Fancy a bedbug burger? Perhaps a fly frittata? Has your appetite crawled off?
Well we need to grow up, according to the United Nations, who told Western countries on Monday to shed their revulsion of edible insects and start looking at how to incorporate them into our diet.
The report discussed the possibility of "insect farming" both for human consumption and for livestock. It suggested Western countries produce a 'tailored strategy' to counter the common myths surrounding "creepy crawlies" and stated: "Common prejudice against eating insects is not justified from a nutritional point of view. Insects are not inferior to other protein sources such as fish, chicken and beef.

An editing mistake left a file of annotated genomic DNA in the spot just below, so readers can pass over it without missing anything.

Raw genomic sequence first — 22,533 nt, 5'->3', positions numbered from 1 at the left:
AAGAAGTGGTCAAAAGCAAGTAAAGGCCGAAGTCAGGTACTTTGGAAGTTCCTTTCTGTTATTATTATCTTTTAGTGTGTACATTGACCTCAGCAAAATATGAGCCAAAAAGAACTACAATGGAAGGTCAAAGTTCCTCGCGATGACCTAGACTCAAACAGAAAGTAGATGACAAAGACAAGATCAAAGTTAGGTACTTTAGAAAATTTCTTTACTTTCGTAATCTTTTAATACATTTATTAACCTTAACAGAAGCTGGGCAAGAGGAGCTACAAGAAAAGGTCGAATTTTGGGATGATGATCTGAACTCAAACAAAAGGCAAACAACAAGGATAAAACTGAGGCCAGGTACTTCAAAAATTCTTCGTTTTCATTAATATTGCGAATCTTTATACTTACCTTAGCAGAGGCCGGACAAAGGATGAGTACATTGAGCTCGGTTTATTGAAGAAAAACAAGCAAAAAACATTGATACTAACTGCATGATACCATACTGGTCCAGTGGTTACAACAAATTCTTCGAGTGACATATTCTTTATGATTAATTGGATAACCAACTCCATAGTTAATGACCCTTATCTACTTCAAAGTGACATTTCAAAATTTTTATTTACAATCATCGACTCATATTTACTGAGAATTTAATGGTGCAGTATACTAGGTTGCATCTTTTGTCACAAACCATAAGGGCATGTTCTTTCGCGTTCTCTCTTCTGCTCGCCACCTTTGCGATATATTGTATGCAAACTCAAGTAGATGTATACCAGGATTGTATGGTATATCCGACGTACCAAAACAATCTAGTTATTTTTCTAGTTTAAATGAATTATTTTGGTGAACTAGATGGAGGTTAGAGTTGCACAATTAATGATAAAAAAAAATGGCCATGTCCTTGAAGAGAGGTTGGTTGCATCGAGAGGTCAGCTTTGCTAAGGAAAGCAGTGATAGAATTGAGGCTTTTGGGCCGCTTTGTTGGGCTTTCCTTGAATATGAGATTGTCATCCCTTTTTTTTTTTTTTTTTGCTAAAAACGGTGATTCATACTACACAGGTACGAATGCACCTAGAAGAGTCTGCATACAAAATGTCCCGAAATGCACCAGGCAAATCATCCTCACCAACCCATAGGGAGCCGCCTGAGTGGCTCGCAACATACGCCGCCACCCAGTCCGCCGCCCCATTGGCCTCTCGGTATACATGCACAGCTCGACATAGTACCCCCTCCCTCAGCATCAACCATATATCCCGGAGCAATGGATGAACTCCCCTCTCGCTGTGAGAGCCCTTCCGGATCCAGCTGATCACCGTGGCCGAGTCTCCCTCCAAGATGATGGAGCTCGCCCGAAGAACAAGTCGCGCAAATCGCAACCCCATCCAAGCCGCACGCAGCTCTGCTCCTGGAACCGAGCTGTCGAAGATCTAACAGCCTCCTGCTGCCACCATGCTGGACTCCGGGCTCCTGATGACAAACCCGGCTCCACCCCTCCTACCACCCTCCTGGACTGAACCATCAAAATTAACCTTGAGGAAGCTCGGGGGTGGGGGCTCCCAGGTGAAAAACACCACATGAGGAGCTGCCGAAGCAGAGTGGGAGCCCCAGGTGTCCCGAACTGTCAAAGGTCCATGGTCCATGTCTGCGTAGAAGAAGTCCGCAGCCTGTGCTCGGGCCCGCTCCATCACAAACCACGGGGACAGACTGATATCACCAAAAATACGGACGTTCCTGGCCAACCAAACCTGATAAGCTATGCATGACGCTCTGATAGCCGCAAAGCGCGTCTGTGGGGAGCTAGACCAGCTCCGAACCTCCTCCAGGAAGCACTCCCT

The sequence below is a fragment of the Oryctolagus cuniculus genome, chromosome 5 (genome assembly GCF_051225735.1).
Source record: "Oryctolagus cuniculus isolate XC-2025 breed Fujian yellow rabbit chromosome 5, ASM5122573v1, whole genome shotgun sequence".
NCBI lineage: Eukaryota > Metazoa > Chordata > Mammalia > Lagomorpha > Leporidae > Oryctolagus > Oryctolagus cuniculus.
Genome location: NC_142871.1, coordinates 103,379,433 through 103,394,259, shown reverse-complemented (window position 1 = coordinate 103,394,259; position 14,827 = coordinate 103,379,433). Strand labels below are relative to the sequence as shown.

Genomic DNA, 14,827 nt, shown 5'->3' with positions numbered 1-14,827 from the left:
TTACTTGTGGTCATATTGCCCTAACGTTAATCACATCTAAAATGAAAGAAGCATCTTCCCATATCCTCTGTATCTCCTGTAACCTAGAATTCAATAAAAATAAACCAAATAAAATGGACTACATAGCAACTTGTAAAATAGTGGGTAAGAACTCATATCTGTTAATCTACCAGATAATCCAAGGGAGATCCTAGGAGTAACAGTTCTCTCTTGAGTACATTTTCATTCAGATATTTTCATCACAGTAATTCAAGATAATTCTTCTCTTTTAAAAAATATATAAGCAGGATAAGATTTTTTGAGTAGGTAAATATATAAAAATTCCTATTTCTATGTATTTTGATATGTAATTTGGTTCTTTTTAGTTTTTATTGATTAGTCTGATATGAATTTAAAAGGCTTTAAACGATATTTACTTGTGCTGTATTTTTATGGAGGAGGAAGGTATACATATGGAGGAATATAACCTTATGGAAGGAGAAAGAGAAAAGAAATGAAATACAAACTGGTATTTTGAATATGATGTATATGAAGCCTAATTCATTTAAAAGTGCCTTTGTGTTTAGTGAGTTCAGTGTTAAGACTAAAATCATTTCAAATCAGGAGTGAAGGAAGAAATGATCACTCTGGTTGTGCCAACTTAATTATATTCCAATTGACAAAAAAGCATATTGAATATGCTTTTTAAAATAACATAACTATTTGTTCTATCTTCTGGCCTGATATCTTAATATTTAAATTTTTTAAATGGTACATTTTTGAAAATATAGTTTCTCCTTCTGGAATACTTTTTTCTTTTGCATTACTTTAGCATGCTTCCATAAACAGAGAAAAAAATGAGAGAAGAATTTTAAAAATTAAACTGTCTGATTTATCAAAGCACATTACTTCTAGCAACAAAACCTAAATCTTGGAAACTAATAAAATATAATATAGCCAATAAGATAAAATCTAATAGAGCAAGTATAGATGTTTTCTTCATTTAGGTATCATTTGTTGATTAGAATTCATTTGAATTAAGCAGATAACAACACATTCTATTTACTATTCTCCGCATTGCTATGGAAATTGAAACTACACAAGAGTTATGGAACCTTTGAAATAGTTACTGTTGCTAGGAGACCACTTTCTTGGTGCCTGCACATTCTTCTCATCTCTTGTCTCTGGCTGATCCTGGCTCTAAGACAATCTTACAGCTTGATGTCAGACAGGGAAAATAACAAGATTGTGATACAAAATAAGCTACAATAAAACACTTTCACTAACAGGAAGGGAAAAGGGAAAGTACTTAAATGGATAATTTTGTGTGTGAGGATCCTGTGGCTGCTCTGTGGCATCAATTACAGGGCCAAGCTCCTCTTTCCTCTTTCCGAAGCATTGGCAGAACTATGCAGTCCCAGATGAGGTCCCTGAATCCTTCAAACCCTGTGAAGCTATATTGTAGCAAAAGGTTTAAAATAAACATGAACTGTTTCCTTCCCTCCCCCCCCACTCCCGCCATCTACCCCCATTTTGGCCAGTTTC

"Although it will require considerable convincing to reverse this mentality, it is not an impossible feat. Arthropods like lobsters and shrimps, once considered poor-man’s food in the West, are now expensive delicacies there. It is hoped that arguments such as the high nutritional value of insects and their low environmental impact, low-risk nature (from a disease standpoint) and palatability may also contribute to a shift in perception."
As part of a bid to help ease the burden of growing populations and find sustainable food resources, the United Nations Food and Agriculture Organization said research needed to be done into how to address our "disgust factor" at eating insects. Take a look through the places you can eat bugs and why you should below.